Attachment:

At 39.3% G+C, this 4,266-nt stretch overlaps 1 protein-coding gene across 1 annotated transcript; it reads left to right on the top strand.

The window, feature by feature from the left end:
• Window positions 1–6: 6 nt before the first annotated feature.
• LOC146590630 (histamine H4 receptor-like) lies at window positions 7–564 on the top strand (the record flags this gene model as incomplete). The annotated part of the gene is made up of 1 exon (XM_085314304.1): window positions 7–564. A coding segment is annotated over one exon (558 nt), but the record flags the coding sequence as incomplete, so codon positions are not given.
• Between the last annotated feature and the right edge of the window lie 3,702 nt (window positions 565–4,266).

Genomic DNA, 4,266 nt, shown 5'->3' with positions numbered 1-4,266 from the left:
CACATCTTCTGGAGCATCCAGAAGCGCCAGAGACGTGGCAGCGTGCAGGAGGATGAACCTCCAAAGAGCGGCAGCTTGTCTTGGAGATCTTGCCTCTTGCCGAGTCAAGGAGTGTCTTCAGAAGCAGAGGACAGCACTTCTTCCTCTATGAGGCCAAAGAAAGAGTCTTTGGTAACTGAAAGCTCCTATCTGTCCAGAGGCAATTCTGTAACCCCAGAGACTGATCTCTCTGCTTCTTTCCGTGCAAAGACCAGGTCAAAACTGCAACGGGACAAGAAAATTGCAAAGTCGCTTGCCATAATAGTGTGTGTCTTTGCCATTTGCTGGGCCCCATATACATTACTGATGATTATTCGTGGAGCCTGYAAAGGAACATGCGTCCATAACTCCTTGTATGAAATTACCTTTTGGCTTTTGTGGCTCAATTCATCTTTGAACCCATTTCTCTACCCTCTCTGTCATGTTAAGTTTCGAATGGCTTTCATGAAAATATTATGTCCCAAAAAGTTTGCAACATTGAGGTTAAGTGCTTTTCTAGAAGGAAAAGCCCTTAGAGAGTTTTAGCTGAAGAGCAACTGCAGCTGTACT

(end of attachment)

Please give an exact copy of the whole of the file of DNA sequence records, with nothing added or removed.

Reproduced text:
At 39.3% G+C, this 4,266-nt stretch overlaps 1 protein-coding gene across 1 annotated transcript; it reads left to right on the top strand.

The window, feature by feature from the left end:
• Window positions 1–6: 6 nt before the first annotated feature.
• LOC146590630 (histamine H4 receptor-like) lies at window positions 7–564 on the top strand (the record flags this gene model as incomplete). The annotated part of the gene is made up of 1 exon (XM_085314304.1): window positions 7–564. A coding segment is annotated over one exon (558 nt), but the record flags the coding sequence as incomplete, so codon positions are not given.
• Between the last annotated feature and the right edge of the window lie 3,702 nt (window positions 565–4,266).

Genomic DNA, 4,266 nt, shown 5'->3' with positions numbered 1-4,266 from the left:
CACATCTTCTGGAGCATCCAGAAGCGCCAGAGACGTGGCAGCGTGCAGGAGGATGAACCTCCAAAGAGCGGCAGCTTGTCTTGGAGATCTTGCCTCTTGCCGAGTCAAGGAGTGTCTTCAGAAGCAGAGGACAGCACTTCTTCCTCTATGAGGCCAAAGAAAGAGTCTTTGGTAACTGAAAGCTCCTATCTGTCCAGAGGCAATTCTGTAACCCCAGAGACTGATCTCTCTGCTTCTTTCCGTGCAAAGACCAGGTCAAAACTGCAACGGGACAAGAAAATTGCAAAGTCGCTTGCCATAATAGTGTGTGTCTTTGCCATTTGCTGGGCCCCATATACATTACTGATGATTATTCGTGGAGCCTGYAAAGGAACATGCGTCCATAACTCCTTGTATGAAATTACCTTTTGGCTTTTGTGGCTCAATTCATCTTTGAACCCATTTCTCTACCCTCTCTGTCATGTTAAGTTTCGAATGGCTTTCATGAAAATATTATGTCCCAAAAAGTTTGCAACATTGAGGTTAAGTGCTTTTCTAGAAGGAAAAGCCCTTAGAGAGTTTTAGCTGAAGAGCAACTGCAGCTGTACT